“A rose by any other name would smell as sweet” a quote from William Shakespeare’s play Romeo and Juliet. It is a way of saying that the names we put to things do not carry as much importance as what is being spoken of. The Rose I have photographed name is just that… a name. It is what a rose is… the silk of the petals, the lure of colors some that bleed and blend and draw you in, and for some the delicate scent straight from Heaven that gets our attention.
Then the saying everything is coming up roses meaning everything is going very well, who would not want that? What could be better than a rose?
Recently I was out in my rose garden and a rose seemed to call to me. I took a couple of pictures of this rose and while doing so a few things gave me thought. I thought about all the rose bushes, climbing roses and such that I planted and then had to leave behind every time we moved on. I too thought about those who had moved into our home(s) and hoped they enjoyed the flowers as much as I had. Another thought was about one of my favorite souls Helen Keller. She fascinates me to no end. Being blind and deaf she could see and hear things that those of us without the deficits do not. Her words are full of us truths.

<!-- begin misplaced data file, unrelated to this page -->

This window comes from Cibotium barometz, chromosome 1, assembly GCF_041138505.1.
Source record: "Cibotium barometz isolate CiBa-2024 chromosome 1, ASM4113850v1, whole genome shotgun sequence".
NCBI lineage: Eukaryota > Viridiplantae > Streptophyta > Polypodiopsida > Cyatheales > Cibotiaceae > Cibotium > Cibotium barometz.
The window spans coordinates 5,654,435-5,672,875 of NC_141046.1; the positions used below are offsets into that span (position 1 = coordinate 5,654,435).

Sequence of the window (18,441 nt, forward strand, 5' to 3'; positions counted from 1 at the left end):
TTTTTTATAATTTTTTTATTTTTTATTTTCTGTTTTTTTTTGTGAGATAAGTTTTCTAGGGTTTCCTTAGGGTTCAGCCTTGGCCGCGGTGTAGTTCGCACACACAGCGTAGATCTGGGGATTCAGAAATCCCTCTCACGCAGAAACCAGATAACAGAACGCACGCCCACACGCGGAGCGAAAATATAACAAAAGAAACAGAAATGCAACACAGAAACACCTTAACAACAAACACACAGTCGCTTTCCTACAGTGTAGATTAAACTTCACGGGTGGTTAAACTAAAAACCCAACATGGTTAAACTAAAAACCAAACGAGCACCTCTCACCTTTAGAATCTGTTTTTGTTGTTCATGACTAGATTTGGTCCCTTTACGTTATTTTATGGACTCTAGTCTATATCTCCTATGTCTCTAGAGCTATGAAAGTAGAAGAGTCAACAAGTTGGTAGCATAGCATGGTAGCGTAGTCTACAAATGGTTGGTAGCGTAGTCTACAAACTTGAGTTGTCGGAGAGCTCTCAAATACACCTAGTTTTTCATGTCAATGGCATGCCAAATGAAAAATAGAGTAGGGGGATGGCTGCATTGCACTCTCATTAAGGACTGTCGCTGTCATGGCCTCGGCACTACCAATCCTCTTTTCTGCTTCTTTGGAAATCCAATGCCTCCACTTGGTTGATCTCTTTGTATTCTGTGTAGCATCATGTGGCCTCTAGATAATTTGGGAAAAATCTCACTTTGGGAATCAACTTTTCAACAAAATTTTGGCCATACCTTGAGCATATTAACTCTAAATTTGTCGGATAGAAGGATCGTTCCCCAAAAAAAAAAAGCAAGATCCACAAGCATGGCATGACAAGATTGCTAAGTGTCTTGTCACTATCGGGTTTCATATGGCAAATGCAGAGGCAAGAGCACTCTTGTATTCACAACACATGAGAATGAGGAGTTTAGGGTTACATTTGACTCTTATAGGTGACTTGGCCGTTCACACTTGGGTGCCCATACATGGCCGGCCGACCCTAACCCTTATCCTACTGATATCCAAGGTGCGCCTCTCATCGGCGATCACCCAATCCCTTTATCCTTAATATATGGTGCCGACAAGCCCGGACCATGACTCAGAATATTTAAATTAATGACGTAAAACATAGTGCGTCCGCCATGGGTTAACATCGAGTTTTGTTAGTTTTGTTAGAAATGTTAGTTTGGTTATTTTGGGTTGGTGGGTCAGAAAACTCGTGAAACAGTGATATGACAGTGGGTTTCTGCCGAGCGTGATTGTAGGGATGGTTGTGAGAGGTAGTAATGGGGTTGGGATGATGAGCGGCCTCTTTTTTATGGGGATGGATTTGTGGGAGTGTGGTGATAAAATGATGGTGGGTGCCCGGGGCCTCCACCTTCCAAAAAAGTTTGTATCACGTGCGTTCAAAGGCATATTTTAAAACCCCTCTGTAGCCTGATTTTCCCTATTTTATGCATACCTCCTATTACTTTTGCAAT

I hope you enjoy the pictures of my rose. I have added some quotes of Helen Keller’s that I love and some information too that for those that do not know her will give you more than insight as to the person she was. If I am half the women as she was I will be content. If someone should ever ask me if I could go back in time and meet someone Helen Keller would come to mind.
A line from Gertrude Stein’s poem Sacred Emily, ‘Rose is a rose is a rose is a rose’ meaning a rose is a rose by no other name it is just that a rose. Nothing to me can compare to the fragrance of a rose a slight hint of the rose’s delicate scent can bring memories from long ago. My favorite perfume is Joy Perfume, the bouquet lite and lovely.
As I have said Helen Keller is a favorite of mine. I wrote about her disabilities in my short about Senses. So much can and has been said about this dear lady. To me she had more vision than any sighted soul. When I walk among my flowers particularly my rose garden I think of Helen Keller. Maybe it is because I love this poem:
Helen Keller With a Rose
By Florence Earle Coates
Others may see thee; I behold thee not;
Yet most I think thee, beauteous blossom, mine:
For I, who walk in shade, like Proserpine—
Things once too briefly looked on, long forgot—
Seem by some tender miracle divine,
When breathing thee, apart,
To hold the rapturous summer warm within my heart.
We understand each other, thou and I!
Thy velvet petals laid against my cheek,
Thou feelest all the voiceless things I speak,
And to my yearning makest mute reply:
Yet a more special good of thee I seek,
For God who made—oh, kind!—
Beauty for one and all, gave fragrance for the blind!